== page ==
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Claudia Sozio
June 15, 2021

Throughout the course of the pandemic, patients delayed their routine screenings in an effort to stay safe. Because the health and safety of patients and staff are always principal concerns for clinicians, many primary care physicians were telling patients that it was okay to put off their colonoscopy. Now that vaccines are available and the severity of outbreaks is waning, it is time for patients to catch up on their screenings. Getting patients back into screening will take some effort. Therefore, primary care physicians will play a major role in the effort.

COVID-19 hit all practices hard. By April of 2020, patient volumes in physician practices dipped as much as 30 to 75 percent. Many patients saw their doctors only for significant problems and put off screening tests, such as screening colonoscopy. Alarmingly, nearly 200,000 people had missed their colonoscopies by October of that year.

7 Ways to Promote Colonoscopy and Other Screenings to PCPs

Promoting colonoscopy and other screenings to area doctors is relatively easy, but requires a little planning. Here are just a few ways you can encourage PCPs in your community to promote health screenings, including colonoscopy.

1. Introduce yourself to new physicians or providers in the area

Back in the old days, a “Welcome Wagon” would greet new residents with a basket of treats and a handful of coupons from nearby businesses. Tasked with the overwhelming job of setting up their new homes, busy residents would often call on the businesses listed by the Welcome Wagon first before looking for others in the area.

The same concept works for physicians new to the area. Setting up a practice requires a significant amount of work, and doctors new to the area would likely be eager to establish a relationship with specialists quickly. Once you establish a working relationship with the new doctors, encourage them to refer patients for screening.

2. Send a letter

Write a letter to primary care physicians in your area, encouraging them to promote colonoscopy and other GI-related screening. In your letter, give them information that they can pass along to their patients about colorectal cancer rates and the benefits of screening. Be sure to include any information that would facilitate the referral process for colonoscopy and other screenings, such as phone numbers and referral forms.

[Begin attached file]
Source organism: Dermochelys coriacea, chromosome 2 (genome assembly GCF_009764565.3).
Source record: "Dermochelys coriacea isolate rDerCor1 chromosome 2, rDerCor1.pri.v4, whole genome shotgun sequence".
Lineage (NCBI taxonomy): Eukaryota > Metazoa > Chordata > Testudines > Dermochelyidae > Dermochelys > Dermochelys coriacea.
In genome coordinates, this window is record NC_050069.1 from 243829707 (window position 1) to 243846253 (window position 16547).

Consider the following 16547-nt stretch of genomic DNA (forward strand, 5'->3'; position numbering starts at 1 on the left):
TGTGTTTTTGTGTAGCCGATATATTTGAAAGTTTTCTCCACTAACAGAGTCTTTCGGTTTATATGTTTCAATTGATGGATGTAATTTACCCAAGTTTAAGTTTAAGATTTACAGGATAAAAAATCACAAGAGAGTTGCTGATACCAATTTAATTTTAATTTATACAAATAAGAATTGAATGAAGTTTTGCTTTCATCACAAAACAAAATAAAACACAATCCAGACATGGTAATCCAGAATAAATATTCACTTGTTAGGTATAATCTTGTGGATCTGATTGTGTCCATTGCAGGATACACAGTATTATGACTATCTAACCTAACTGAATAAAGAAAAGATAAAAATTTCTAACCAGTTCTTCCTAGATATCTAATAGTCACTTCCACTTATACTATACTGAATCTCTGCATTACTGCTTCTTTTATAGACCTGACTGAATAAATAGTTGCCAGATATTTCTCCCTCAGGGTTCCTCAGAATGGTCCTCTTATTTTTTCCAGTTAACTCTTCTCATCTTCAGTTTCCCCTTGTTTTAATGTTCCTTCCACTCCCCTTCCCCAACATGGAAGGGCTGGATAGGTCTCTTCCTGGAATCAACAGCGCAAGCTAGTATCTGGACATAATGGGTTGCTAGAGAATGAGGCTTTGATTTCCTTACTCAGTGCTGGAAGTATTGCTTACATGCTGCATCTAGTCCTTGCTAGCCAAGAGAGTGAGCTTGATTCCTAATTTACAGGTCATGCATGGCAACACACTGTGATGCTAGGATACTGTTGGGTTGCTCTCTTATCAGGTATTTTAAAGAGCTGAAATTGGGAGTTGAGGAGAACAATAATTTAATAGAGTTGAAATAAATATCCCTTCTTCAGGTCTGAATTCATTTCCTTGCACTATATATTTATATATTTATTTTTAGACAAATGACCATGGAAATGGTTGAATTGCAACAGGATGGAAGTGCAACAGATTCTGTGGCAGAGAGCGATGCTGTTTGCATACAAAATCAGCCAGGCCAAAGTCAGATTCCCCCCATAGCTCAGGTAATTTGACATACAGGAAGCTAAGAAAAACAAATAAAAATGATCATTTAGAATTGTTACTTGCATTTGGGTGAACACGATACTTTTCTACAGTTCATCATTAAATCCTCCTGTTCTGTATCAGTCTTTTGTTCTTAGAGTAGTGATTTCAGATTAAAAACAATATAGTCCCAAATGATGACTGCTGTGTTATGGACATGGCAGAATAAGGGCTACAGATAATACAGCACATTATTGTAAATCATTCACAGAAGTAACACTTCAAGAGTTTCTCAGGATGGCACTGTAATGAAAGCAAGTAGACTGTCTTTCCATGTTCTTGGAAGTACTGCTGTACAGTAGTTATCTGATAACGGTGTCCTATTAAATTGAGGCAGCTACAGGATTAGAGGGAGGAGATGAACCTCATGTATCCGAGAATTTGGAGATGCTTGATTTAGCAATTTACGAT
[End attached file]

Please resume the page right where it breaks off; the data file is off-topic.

3. Build relationships with area PCPs

The relationship between a PCP and specialist is usually limited to information exchange specific to the patient referrals process. The PCP writes the order directing the patient to see the specialist, and the specialist sends the test result back to the ordering physician. In larger institutions or communities, the doctor simply selects the name of a specialist from a list of specialists approved by the institution or the patient’s insurance network. This system is adequate, but not perfect. In an ideal world, doctors would prefer to send their patients to a specialist they know and trust.

Starting and building a professional relationship with your local doctors is easier than you might think. Simply establish communication through calls, emails, and in person. Engaging in the referral process will help strengthen the relationship, as will participating in community health events together. These professional collaborations help build trust between PCP, specialist, and patients.

4. Provide PCPs with GI-related educational items for their office

Create eye-catching brochures, pamphlets, and business cards that provide information on gastroenterology in general and GI screenings in particular. Office collateral, such as promotional pictures, visual aids, business cards and door decals that bear your GI practice name, helps promote your practice and services. For best results, keep office collateral and educational items focused on GI screening.

5. Hold community events that promote screening

Work with area doctors to hold events promoting screening of all sorts, but especially GI screenings. These events can feature many of the same educational items and office collateral you are sending to PCPs. During these events, encourage physicians to offer information about digestive problems and promote GI screening.

6. Build a physician outreach program

Consider building a web application that allows participating PCPs, nurse practitioners, and physician assistants to look up physician-level information about gastrointestinal diseases, GI testing procedures, recent research into digestive diseases, GI medications, and more. Programs like these establish your gastroenterology clinic as the area professionals that doctors can turn to.

7. Present your services as a way to boost patient volume in private practices

Practices of all sizes and types are looking for ways to boost patient volume and profits. Pique their interest in your practice by presenting your screening services as something that could help them evolve their practice without a heavy investment. After all, keeping patients healthy through screening is good for everyone.

Promoting the importance of screenings to primary care physicians may be one of the best ways to build your endoscopy practice. Getting patients back to routine screening can help our healthcare system get back on track and back in business.